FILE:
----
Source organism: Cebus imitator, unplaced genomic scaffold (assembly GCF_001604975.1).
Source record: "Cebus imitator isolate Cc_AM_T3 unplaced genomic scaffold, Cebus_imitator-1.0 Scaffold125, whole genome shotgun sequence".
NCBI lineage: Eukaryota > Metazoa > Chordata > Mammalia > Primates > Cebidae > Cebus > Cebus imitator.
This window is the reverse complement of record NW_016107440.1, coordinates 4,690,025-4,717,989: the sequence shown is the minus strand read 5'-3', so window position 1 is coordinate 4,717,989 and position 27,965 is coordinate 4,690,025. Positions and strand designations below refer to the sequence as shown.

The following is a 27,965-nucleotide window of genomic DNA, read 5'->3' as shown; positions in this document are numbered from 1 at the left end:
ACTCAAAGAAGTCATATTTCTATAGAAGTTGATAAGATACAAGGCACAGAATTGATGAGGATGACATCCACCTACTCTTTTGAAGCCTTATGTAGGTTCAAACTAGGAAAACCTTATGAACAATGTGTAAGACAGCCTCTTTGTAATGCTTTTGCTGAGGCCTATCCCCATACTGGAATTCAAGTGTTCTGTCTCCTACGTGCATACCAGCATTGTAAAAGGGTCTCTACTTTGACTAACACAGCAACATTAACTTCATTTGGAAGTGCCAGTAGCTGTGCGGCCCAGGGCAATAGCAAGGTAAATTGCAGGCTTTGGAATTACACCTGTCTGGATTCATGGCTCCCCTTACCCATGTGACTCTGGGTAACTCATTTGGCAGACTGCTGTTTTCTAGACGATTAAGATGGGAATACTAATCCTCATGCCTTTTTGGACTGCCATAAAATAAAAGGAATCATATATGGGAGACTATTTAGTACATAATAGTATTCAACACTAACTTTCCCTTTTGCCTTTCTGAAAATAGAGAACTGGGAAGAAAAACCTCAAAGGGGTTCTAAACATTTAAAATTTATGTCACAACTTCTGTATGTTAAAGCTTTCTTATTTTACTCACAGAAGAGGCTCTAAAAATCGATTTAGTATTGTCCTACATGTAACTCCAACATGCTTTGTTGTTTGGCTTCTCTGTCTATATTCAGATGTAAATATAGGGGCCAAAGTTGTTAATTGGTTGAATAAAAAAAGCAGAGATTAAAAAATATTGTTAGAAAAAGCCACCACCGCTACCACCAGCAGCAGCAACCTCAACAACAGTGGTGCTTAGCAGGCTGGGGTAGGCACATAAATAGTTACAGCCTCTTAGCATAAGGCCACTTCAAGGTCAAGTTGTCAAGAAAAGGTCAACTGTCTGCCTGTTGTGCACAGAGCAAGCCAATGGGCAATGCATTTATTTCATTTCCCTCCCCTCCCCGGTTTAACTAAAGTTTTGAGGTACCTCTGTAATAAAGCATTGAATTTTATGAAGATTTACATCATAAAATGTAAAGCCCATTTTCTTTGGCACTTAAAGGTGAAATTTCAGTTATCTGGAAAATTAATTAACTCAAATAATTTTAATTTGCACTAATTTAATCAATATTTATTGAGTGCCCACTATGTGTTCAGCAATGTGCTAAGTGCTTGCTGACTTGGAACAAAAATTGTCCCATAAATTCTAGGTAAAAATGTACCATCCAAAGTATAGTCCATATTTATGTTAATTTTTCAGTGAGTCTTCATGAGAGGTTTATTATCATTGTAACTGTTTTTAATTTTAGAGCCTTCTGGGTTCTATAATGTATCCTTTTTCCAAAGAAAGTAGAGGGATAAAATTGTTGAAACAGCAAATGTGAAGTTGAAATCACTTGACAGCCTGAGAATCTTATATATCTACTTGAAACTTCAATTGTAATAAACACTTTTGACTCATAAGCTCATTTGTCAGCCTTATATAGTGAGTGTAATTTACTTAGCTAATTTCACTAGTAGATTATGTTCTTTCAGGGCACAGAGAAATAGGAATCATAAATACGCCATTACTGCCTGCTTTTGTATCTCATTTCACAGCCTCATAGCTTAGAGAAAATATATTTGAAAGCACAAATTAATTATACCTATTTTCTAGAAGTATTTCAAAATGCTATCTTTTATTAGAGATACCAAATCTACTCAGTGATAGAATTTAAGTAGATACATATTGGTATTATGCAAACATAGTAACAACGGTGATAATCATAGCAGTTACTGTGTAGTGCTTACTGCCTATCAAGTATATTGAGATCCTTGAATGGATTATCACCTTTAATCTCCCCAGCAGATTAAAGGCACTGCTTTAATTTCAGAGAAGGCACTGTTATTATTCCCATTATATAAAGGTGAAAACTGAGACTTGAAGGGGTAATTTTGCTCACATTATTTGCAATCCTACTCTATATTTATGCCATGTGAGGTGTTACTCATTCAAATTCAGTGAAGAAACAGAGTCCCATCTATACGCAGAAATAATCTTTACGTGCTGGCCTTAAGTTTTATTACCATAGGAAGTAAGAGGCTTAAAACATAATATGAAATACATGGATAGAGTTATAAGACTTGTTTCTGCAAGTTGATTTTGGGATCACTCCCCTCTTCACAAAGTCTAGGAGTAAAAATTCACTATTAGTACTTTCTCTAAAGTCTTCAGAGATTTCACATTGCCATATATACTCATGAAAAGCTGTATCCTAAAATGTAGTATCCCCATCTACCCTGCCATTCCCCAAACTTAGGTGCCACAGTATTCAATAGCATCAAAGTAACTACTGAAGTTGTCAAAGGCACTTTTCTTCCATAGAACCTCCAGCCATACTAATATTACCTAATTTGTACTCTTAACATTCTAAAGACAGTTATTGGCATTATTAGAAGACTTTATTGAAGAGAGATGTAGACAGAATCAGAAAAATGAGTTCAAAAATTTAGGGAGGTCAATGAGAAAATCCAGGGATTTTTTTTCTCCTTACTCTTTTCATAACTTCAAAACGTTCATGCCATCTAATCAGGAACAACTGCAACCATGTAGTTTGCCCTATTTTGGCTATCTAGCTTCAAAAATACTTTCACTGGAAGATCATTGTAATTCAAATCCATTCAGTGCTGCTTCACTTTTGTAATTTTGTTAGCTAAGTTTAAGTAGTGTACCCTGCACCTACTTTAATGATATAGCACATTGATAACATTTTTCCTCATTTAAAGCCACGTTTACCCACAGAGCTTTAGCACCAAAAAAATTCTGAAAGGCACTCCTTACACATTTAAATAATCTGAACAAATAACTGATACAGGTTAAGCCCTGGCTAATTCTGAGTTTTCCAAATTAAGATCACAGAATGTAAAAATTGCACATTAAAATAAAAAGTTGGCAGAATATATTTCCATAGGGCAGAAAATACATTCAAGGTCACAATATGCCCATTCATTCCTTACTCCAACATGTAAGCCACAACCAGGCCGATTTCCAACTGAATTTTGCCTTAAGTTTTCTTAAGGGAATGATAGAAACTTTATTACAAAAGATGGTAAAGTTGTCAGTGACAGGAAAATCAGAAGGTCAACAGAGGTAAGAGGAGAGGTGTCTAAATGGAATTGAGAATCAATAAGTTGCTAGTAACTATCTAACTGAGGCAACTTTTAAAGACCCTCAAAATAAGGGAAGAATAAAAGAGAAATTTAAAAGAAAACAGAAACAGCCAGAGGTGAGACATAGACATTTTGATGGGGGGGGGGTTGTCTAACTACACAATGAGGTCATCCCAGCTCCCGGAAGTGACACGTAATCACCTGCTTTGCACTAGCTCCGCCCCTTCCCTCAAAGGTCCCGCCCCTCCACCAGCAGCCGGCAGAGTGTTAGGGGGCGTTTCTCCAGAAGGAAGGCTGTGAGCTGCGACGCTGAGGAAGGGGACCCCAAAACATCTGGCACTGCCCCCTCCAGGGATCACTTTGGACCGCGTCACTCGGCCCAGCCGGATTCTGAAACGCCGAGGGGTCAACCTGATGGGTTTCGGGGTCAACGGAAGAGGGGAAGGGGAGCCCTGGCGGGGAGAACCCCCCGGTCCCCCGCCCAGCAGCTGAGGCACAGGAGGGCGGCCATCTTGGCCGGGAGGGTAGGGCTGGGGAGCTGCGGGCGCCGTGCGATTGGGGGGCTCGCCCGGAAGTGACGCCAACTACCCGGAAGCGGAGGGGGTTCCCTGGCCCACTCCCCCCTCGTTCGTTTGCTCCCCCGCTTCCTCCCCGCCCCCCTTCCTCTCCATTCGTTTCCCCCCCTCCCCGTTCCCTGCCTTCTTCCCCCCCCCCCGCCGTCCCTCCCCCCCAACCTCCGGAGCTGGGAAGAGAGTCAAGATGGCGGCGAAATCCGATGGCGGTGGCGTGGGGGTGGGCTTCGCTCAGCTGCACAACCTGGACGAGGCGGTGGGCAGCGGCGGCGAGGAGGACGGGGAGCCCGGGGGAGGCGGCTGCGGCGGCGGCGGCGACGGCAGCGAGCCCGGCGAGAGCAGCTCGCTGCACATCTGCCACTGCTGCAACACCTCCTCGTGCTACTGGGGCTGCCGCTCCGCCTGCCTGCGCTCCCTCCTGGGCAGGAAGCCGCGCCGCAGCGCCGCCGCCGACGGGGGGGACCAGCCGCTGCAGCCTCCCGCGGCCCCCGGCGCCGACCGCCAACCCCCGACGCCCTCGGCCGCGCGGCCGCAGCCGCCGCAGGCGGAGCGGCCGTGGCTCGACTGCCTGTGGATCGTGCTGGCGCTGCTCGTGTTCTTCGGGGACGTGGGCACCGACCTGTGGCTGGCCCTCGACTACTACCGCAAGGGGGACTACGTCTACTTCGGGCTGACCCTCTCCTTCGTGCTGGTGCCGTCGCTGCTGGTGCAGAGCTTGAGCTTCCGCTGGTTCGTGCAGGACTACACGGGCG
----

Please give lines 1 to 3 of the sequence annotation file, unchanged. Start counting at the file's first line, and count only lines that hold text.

Source organism: Cebus imitator, unplaced genomic scaffold (assembly GCF_001604975.1).
Source record: "Cebus imitator isolate Cc_AM_T3 unplaced genomic scaffold, Cebus_imitator-1.0 Scaffold125, whole genome shotgun sequence".
NCBI lineage: Eukaryota > Metazoa > Chordata > Mammalia > Primates > Cebidae > Cebus > Cebus imitator.